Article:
Where is the Credibility?
Zig Ziglar has said, “every sale has five basic obstacles; no need, no money, no hurry, no desire, no trust.”
While you can do very little about a website visitor having no need, money, or desire, there are several things that you can do to develop trust with a consumer through your website design. And, while trust is something that absolutely needs to be cultivated over time, there are a few ways that you can optimize your website to create an immediate sense of trust with consumers.
The Stanford Persuasive Technology Lab recently performed studies through a Web Credibility Project that looked over several factors that either increase or decrease a site’s credibility.
One of the most intriguing statistics that they found is that over 45% of online users assessed the credibility of a website based on its overall visual design (visual design including things like typography, font size, color schemes, and layout).
But web credibility doesn’t just start and end with the visual design of your website. As the Stanford group outlined in their Top 10 List for Increasing Web Credibility, things like showing real people are behind your organization, making it easy for people to contact you, and using restraint within promotional content were all major factors as well.
So, how exactly can you go about creating immediate credibility? First of all, get rid of the generic photos showing some random lady working at a computer.
A professional photo showing you and your team, and even creating individual profiles, is an amazing way to give consumers an idea of exactly who they might be purchasing from and increasing credibility. Online companies like Kickstarter do a great job of this.
Social proof is another great way to instantly increase credibility. Showing yourself speaking at a conference, displaying awards and certification, or having an authority figure in your industry are all highly effective ways to use social proof for enhancing your credibility.
Think of yourself and how you view the credibility of websites when you visit them. Then think of how incredible it would be if you could use these resources to increase your conversion rate by even 1-2%.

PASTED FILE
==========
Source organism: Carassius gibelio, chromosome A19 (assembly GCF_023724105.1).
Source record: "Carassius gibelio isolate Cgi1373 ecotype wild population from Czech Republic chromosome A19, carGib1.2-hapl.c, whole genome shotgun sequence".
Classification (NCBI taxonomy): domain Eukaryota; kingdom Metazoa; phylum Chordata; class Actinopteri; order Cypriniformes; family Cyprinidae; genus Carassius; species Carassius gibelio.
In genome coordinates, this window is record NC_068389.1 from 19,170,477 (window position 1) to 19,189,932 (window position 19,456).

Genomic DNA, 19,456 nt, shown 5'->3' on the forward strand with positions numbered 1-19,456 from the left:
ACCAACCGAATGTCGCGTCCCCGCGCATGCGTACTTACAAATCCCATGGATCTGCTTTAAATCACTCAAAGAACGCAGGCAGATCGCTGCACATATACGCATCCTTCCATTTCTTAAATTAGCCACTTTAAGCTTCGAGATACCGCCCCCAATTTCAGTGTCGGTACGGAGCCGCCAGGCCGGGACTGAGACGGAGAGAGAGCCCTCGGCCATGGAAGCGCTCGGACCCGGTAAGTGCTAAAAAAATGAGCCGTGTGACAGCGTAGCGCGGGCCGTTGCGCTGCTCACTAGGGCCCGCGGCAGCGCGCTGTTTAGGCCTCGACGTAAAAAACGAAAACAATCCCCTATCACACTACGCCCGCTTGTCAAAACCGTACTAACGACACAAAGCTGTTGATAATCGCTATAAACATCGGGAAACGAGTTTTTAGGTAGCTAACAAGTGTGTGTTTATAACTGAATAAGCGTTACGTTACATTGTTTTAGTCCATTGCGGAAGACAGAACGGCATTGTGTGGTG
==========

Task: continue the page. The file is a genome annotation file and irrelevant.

Understanding the Mobile Design Aspect
At this point, any conversation about web design and conversion rates also has to factor in the incredible increase in mobile usage that has been seen over the years.
As Smart Insights pointed out recently, mobile devices like Ipads, Kindles, and tablets actually have comparable average sales conversion rates to what is being seen on desktops. Smartphones, however, are still well below where they could be.
This points to a number of factors. For one, optimizing web design for mobile devices has not yet become a priority for most businesses. Another factor is that the mass of consumers may not yet feel comfortable paying through through their mobile device. Desktop purchasing has been going on for decades, mobile purchasing is still a fairly new concept.
Whatever the reason for low conversion rates with mobile devices, it should be noted that getting your business on the forefront of the mobile purchasing movement can and will be valuable. Another useful point that Smart Insights made in their study about mobile and desktop usage was that mobile device usage actually now exceeds desktop usage.
With that in mind, developing a web design for mobile platforms that is consistent with your desktop design can be incredibly useful in increasing conversion rates across the board.
The End Story
Understanding the role that web design plays in the increasing or decreasing of your conversion rate is vital to your future success as a business. Technology is only going to continue to increase, and you want to do everything you can to stay on top of the curve in persuasive web design as those advancements occur.